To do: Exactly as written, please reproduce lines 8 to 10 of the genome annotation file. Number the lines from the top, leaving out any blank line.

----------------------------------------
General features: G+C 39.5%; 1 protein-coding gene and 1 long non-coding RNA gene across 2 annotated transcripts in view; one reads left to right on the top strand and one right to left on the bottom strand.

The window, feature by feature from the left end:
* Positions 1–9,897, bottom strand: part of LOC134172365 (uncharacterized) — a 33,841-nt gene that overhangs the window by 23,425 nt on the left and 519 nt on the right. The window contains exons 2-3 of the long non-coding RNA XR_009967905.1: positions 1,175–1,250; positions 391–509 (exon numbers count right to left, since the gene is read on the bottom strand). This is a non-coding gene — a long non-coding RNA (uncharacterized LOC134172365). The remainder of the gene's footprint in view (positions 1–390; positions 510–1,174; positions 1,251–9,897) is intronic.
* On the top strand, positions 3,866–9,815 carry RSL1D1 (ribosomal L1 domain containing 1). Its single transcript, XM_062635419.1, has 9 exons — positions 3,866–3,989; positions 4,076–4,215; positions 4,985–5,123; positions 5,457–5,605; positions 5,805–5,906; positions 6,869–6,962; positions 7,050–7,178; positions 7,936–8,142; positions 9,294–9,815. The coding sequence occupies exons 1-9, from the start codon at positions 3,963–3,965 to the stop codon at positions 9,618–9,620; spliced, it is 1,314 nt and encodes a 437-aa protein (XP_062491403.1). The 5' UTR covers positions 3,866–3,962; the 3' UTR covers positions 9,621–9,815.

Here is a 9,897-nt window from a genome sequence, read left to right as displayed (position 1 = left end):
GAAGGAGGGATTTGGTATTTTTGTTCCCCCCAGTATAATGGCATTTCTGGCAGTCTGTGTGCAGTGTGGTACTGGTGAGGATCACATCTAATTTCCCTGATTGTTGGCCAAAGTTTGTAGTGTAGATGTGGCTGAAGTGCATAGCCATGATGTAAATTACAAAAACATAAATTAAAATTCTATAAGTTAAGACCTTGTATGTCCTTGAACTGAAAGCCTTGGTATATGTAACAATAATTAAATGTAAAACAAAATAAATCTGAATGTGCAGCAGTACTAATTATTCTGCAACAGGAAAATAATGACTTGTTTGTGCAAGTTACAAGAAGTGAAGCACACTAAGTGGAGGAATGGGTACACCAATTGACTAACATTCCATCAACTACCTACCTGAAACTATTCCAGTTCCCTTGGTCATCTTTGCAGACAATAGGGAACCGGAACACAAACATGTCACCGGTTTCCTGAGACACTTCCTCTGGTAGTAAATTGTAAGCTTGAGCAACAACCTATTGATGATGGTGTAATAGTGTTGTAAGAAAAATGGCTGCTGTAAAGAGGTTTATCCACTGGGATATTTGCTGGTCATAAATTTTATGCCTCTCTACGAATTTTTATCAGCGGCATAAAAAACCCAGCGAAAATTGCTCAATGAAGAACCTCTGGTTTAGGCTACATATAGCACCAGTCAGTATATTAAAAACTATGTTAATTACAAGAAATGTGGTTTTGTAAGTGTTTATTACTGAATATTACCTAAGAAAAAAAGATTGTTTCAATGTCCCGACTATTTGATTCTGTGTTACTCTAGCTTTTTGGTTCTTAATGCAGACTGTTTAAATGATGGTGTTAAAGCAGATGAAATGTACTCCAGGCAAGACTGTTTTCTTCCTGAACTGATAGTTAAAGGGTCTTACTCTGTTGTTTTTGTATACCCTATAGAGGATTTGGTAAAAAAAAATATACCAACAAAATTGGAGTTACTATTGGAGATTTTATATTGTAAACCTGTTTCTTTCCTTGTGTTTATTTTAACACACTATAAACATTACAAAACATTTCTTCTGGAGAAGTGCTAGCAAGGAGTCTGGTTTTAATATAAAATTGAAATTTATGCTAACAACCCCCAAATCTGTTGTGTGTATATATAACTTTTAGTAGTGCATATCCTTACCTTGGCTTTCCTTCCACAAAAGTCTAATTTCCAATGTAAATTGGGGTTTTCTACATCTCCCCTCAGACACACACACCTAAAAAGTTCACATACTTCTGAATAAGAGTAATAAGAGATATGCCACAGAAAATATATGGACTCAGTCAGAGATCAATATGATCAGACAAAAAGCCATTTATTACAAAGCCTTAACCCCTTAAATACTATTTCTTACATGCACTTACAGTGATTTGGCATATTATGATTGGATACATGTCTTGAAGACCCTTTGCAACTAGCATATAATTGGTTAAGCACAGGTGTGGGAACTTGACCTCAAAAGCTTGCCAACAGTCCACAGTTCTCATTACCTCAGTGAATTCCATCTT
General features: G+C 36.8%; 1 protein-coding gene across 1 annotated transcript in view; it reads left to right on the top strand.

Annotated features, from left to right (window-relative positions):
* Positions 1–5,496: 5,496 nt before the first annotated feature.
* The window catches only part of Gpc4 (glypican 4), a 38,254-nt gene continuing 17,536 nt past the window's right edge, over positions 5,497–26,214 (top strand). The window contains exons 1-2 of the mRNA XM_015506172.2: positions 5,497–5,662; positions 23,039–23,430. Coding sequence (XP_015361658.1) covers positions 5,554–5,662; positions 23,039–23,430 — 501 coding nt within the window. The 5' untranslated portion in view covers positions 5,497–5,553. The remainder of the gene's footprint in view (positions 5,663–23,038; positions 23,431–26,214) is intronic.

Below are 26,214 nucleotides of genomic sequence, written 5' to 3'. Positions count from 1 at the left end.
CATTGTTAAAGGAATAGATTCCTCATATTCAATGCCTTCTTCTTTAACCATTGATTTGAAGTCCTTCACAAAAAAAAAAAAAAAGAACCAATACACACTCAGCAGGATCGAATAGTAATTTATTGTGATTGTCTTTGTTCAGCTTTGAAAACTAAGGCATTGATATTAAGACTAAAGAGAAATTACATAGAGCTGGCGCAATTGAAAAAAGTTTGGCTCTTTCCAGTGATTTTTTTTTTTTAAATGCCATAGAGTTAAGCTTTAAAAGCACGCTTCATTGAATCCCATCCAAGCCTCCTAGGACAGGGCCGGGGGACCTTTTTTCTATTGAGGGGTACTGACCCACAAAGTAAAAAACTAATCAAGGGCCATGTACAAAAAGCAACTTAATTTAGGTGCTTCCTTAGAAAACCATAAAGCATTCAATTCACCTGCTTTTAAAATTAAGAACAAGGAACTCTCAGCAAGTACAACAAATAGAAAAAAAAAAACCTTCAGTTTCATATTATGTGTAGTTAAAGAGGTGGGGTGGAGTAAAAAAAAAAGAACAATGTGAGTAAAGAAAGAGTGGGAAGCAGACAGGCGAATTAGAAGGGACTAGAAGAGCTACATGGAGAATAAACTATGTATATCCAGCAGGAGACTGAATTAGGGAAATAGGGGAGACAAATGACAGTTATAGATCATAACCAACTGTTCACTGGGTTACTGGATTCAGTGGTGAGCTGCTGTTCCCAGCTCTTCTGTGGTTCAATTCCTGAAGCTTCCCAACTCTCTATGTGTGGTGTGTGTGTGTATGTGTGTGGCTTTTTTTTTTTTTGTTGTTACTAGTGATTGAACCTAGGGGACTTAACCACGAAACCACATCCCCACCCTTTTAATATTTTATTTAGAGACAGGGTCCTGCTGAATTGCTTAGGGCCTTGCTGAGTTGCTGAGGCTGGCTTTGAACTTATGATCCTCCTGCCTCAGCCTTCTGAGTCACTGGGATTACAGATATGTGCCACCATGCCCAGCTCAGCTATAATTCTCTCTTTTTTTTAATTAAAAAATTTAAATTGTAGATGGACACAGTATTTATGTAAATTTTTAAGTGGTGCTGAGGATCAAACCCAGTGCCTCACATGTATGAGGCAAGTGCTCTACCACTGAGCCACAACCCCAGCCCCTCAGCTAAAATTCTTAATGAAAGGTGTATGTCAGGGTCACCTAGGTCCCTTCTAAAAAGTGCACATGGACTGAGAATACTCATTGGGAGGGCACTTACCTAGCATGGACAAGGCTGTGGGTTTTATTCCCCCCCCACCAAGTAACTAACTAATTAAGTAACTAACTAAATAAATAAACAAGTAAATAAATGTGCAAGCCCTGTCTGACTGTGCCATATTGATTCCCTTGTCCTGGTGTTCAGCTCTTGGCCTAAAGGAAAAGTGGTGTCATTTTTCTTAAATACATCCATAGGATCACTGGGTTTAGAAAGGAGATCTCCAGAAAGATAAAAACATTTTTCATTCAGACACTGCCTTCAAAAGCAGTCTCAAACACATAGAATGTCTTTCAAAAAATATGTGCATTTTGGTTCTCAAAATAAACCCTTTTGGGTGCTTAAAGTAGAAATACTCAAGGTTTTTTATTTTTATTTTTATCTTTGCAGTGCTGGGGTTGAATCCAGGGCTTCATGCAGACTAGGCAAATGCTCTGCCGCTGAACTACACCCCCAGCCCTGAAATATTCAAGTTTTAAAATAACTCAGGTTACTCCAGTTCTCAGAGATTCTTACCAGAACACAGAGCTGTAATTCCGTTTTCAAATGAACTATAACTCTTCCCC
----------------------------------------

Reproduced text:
Annotated features, from left to right (window-relative positions):
* Positions 1–5,496: 5,496 nt before the first annotated feature.
* The window catches only part of Gpc4 (glypican 4), a 38,254-nt gene continuing 17,536 nt past the window's right edge, over positions 5,497–26,214 (top strand). The window contains exons 1-2 of the mRNA XM_015506172.2: positions 5,497–5,662; positions 23,039–23,430. Coding sequence (XP_015361658.1) covers positions 5,554–5,662; positions 23,039–23,430 — 501 coding nt within the window. The 5' untranslated portion in view covers positions 5,497–5,553. The remainder of the gene's footprint in view (positions 5,663–23,038; positions 23,431–26,214) is intronic.